Thanks to the help from the IMF, the World Bank, the ADB, and other financial institutions in industrial countries, Korea has been able to improve its liquidity position in the past five months. So far, $24 billion out of the $58 billion package pledged by the IMF and others has been disbursed to Korea as of the end of April. In March, 123 banks in 31 countries agreed to reschedule short-term debt of $21.6 billion (94.8% of the amount requested) for new terms longer than one year or more. In addition, the Korean government was able to raise $4 billion in the New York money market by selling government bonds in April. This will improve Korea's debt profile by reducing the proportion of short term debt in total external obligations from 63.5% in 1996 to about 30%.
The transfusion of funds helped Korea restore relative financial stability as can be seen in the following developments.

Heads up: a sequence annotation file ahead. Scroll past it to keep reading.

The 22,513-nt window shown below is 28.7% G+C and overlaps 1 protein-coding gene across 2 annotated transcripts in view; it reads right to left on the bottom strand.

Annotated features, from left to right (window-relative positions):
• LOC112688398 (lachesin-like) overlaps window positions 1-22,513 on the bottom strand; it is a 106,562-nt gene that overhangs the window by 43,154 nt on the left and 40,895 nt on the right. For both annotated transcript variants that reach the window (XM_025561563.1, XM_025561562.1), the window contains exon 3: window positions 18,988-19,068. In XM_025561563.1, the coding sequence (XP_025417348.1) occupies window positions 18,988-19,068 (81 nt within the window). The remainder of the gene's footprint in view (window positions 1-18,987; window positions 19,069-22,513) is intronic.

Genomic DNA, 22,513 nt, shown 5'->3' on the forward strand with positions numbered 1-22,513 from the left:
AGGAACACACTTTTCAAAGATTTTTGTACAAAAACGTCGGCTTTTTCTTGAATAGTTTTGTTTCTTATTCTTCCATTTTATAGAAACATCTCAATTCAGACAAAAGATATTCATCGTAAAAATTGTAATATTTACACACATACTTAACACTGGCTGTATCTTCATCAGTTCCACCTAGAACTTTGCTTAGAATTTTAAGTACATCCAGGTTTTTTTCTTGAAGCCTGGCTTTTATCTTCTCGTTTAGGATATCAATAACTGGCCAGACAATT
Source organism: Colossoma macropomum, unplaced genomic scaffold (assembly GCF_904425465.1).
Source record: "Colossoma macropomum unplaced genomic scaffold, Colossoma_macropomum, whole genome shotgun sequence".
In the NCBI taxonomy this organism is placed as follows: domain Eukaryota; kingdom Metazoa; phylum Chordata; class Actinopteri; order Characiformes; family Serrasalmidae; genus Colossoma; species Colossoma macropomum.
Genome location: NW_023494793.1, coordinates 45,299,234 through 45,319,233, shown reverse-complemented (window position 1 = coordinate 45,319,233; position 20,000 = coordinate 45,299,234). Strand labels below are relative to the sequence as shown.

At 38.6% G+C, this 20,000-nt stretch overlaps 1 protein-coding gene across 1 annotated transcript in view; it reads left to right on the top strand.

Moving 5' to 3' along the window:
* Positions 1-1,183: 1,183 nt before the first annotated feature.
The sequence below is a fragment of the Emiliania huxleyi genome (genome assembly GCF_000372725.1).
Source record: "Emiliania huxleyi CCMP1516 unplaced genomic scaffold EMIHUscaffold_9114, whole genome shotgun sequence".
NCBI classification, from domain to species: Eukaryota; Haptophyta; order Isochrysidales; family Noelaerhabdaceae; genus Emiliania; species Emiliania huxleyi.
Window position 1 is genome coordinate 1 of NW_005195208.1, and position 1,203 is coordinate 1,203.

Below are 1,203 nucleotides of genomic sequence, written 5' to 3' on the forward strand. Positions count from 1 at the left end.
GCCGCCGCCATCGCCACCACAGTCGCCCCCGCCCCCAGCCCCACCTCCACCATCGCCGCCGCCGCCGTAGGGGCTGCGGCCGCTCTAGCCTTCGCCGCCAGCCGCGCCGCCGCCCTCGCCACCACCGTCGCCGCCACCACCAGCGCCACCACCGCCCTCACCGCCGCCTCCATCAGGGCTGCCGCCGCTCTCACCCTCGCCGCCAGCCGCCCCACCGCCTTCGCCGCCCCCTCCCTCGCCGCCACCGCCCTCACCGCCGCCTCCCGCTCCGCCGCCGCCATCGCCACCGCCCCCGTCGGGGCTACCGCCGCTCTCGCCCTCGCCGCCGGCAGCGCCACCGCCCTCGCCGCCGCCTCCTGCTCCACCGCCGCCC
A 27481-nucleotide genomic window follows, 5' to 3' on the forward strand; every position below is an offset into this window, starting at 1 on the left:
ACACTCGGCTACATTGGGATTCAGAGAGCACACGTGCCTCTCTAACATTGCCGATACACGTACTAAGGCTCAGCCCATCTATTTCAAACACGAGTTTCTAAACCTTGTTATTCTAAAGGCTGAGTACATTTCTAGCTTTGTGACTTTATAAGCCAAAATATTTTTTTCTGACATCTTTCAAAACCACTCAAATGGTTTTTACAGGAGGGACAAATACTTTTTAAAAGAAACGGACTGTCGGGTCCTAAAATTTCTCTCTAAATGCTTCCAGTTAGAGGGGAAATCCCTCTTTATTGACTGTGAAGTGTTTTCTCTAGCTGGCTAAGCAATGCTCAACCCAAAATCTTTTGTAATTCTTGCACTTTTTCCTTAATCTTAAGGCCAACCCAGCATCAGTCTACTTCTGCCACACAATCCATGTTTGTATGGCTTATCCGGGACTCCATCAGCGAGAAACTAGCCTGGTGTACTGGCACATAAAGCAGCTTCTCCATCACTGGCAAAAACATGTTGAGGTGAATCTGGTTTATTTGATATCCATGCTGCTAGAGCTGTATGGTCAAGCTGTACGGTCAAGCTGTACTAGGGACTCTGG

On the other hand, the abnormally high interest rates combined with a credit crunch have been taking a heavy toll on the economy as evidenced by the following developments.
Looking at this situation, I am moved to speculate that a bold "one shot" infusion of funds immediately following the IMF intervention might have reduced the scope of won depreciation and the rise in the interest rate, lessening the negative effect of the credit squeeze. In any case, I am pleased to hear that the IMF finally agreed to a policy of lower interest rates.
With the growing pain of adjustment, many uncertainties remain, including a potentially devastating banking crisis in Japan that could make Japanese banks wary of rescheduling Korean debt, a weakening yen that could hurt Korean exporters, and the possibility of eventual devaluation of the Chinese Yuan that could undermine Korea's trend toward exchange rate stability.